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Continuity has Justin Pugh optimistic about Giants' offensive line

BAYONNE, N.J. -- It is hope season right now. The New York Giants just began organized team activities (OTAs) on Monday, training camp remains two-plus months away and their first real game is in the fall. Right now, it's still spring.

Just about everything for the Giants at this point can be viewed with blue-colored glasses -- even the offensive line, which admittedly didn't play particularly well last season. The Giants allowed relentless pressure off the edges and couldn't run the ball. It was a major reason the offense sputtered through much of the season.

So the unsettled unit faces the same questions it did last year and the year before that. And deservedly so, according to veteran left guard Justin Pugh.

"Every year it’s the same question about the offensive line, and rightfully so," Pugh said Monday at the Newark Mentoring Movement Golf Outing. "We haven’t played as well as we should."

Still, despite only minor tweaks to the group, he's optimistic the unit will be fine. The biggest additions to the offensive line room were sixth-round pick Adam Bisnowaty and second-tier free-agent D.J. Fluker.

No worries, says Pugh. Here's why he believes there will be improvement:

Continuity: It's entirely possible that the Giants could start the same five linemen again this season, with (left to right) Ereck Flowers, Pugh, Weston Richburg, John Jerry and Bobby Hart as the first-team unit. No matter the previous results, that has its benefits.

"It’s good. It’s good we have the same camaraderie," Pugh said. "We kind of know where each other is going to be."

The line needs to move as a unit. If the right or left tackle struggles, it makes the entire line look bad.

The hope is that another year together for this group will iron out the kinks that existed most of last season.

"[Cohesiveness] is the most important thing with offensive line play," Pugh said. "Obviously you need talented guys, but to go out there and play as a unit is more important than anything. At any other position you can have an individual be so much better, look at Odell Beckham. He's unbelievable. Someone can run the wrong route and it doesn't affect him, for the most part.

"On offensive line play if the right tackle struggles, right guard or left guard, the whole offensive line looks bad. So it's five guys that have to execute at the same time, every time, together. That is why offensive line is so unique."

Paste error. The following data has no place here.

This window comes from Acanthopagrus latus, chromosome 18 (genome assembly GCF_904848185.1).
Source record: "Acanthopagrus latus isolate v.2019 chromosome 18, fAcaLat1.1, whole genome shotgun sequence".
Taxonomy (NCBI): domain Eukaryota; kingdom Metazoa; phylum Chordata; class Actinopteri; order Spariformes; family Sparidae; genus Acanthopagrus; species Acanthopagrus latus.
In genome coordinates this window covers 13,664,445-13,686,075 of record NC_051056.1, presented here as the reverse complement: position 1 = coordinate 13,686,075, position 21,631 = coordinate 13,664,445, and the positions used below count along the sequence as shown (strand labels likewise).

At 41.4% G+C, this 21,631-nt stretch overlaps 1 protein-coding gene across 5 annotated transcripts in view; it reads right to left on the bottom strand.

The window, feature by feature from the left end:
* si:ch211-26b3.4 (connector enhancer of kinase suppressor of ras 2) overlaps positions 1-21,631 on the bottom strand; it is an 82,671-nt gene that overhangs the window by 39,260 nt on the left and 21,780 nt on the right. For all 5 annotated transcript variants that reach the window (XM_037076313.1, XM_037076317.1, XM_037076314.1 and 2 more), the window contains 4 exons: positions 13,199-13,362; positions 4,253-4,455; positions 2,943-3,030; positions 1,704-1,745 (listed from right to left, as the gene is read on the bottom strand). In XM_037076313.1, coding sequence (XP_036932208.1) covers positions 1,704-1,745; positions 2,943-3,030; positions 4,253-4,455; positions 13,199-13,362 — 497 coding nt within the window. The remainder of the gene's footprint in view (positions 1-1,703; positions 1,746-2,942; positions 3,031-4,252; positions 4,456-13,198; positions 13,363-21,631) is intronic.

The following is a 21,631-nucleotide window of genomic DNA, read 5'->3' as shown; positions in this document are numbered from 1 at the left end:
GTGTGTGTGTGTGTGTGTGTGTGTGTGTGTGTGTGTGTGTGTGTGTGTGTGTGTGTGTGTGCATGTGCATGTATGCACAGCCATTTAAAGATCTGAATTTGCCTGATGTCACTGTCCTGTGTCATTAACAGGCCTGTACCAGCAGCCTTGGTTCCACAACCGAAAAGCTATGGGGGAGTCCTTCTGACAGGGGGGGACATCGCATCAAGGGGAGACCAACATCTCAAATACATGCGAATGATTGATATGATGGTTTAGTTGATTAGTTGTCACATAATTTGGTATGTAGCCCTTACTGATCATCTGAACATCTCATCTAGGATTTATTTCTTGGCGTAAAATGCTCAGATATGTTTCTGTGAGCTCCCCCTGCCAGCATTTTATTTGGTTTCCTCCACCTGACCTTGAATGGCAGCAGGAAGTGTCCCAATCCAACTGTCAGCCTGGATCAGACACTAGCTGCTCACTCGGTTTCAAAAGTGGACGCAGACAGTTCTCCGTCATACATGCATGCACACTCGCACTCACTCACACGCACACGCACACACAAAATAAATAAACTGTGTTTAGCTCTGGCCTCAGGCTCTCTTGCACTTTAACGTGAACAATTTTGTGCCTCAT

Additions elsewhere: It's not just the offensive line that was responsible for the lack of running game last season. The Giants didn't have a fullback, their tight ends struggled with their blocking and their wide receivers weren't exactly assets in that phase of the game.

The offseason signings of tight end Rhett Ellison and Brandon Marshall were made for reasons that stretch beyond their play-making ability. It has Pugh excited.

"I think they’ll help us tremendously," he said. "Last year you lose Nikita Whitlock and we didn't have a fullback on our roster. Had some tight ends go down. Lost Daniel Fells [in 2015], he was a blocking tight end. So to get those guys in here is definitely huge and will help us out tremendously."

It’s not just Ellison and Marshall who give Pugh hope.

"You have a guy like Matt LaCosse, who probably not many people know who he is, but he’s a 6-foot-5 kid who can go out there and get the job done, too," Pugh said.

LaCosse missed all of 2016 with a knee injury. He likely would have played a significant role if healthy.

One thing that Pugh didn't mention but should help is better health. Pugh missed a good chunk of time with a knee injury. Richburg played through a hand injury most of the season that required offseason surgery. If they're healthier it should lead to a more effective line.

Also, if Flowers and/or Hart show any kind of growth the Giants will benefit. They struggled badly at times in 2016, so there is plenty of room for improvement.

The line should also receive more help. Pugh mentioned the possibility of coach Ben McAdoo "sprinkling in some new wrinkles" to his program as the season progresses. Maybe that includes different formations and personnel packages, something the Giants didn’t use often last season. That could potentially help as well.

"There are a lot of things that go into offensive line play than just the five guys up front," Pugh said. "We have to do a better job ourselves. I think if we run the ball more effectively, we’re going to be all right."

In mid-May there is always hope.